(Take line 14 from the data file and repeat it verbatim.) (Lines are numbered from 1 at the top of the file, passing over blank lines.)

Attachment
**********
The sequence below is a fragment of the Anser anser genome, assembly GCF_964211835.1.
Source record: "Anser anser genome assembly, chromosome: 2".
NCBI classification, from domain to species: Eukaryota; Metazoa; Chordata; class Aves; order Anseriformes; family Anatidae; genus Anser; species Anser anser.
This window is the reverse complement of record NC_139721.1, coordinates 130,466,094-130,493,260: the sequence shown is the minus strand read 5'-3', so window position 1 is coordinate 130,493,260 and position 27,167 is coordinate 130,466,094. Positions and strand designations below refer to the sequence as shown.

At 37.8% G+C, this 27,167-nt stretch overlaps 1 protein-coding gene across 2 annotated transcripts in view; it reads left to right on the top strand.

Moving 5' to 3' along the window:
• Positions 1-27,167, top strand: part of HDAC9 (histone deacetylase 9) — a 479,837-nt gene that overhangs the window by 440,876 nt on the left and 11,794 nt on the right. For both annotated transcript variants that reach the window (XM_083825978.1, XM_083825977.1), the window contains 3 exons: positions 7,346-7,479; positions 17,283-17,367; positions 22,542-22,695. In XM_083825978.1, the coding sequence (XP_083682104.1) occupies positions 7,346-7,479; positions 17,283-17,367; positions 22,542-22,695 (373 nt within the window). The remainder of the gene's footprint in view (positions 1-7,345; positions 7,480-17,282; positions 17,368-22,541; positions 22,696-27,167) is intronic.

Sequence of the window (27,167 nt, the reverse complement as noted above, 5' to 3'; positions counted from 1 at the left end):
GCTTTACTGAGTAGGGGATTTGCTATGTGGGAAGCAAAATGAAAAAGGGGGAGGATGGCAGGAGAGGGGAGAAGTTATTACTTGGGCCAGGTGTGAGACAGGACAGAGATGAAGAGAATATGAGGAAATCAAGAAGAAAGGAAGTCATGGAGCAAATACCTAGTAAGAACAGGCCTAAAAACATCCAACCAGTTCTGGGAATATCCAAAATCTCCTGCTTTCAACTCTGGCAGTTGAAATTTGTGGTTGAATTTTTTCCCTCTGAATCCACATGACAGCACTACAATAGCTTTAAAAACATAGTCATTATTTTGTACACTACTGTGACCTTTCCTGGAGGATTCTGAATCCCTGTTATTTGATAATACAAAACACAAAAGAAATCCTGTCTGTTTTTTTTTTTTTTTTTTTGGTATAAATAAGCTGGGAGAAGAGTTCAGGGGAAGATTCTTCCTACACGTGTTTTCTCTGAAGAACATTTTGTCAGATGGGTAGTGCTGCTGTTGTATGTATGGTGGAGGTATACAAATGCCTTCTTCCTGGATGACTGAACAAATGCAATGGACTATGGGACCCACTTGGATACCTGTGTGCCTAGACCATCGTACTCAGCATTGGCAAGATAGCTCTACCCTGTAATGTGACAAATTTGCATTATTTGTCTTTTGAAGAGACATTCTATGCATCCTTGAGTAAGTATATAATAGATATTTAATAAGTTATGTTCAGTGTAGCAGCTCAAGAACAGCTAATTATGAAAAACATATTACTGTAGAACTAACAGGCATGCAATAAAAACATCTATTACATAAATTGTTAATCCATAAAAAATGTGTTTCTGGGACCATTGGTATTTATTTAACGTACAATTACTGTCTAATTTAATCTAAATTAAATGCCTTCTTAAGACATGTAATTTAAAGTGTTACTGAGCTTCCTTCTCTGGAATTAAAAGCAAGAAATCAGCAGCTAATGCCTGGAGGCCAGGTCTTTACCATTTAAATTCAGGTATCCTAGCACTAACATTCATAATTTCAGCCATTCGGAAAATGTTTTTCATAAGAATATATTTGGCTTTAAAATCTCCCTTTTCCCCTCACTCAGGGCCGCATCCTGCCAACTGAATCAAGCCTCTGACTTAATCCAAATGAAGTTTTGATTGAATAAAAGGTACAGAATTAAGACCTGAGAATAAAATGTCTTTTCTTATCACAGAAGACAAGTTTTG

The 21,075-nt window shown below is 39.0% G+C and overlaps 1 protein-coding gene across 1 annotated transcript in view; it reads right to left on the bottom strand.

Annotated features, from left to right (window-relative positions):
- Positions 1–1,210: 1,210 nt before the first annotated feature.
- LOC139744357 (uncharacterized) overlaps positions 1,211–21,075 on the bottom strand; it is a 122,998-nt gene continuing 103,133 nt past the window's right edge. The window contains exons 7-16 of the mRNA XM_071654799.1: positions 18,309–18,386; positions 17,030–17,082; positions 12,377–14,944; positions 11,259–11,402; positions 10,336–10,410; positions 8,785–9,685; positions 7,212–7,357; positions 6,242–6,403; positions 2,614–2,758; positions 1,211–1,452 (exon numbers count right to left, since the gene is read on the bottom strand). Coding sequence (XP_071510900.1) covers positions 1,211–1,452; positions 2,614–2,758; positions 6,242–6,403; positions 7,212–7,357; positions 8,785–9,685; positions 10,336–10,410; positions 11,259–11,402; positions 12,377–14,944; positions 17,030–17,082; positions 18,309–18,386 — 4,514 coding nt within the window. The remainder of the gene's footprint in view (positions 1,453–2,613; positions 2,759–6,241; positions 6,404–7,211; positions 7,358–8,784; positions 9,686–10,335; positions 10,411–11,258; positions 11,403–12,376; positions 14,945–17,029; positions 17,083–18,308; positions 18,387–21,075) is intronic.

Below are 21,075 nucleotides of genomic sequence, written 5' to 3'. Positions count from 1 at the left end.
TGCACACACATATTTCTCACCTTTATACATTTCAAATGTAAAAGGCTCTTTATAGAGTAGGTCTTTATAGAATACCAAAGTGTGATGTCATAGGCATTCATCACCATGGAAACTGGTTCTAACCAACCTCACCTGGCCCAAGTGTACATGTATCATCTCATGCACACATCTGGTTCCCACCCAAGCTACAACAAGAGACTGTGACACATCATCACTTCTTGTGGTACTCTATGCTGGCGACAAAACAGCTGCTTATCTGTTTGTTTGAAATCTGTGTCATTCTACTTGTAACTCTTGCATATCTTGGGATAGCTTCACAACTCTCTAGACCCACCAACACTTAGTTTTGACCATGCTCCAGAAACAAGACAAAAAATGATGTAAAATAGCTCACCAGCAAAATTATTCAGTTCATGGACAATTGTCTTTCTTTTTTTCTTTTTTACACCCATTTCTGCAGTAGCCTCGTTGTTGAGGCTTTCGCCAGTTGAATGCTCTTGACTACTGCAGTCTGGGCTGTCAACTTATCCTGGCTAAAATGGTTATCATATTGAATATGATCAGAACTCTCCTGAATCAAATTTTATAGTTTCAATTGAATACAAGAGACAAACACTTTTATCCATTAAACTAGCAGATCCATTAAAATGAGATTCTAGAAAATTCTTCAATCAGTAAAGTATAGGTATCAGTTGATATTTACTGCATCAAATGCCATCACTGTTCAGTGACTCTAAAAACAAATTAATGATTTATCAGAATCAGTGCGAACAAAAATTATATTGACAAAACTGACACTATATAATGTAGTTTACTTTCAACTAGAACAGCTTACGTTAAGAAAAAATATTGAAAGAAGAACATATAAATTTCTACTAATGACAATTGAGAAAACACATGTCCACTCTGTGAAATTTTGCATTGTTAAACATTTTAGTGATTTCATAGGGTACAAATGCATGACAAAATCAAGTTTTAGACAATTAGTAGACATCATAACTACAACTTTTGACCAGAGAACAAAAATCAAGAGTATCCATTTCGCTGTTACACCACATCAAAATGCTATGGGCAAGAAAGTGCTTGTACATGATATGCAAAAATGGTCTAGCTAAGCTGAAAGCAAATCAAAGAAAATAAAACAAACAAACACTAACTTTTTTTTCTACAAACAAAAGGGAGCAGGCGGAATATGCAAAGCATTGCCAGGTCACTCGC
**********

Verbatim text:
Below are 21,075 nucleotides of genomic sequence, written 5' to 3'. Positions count from 1 at the left end.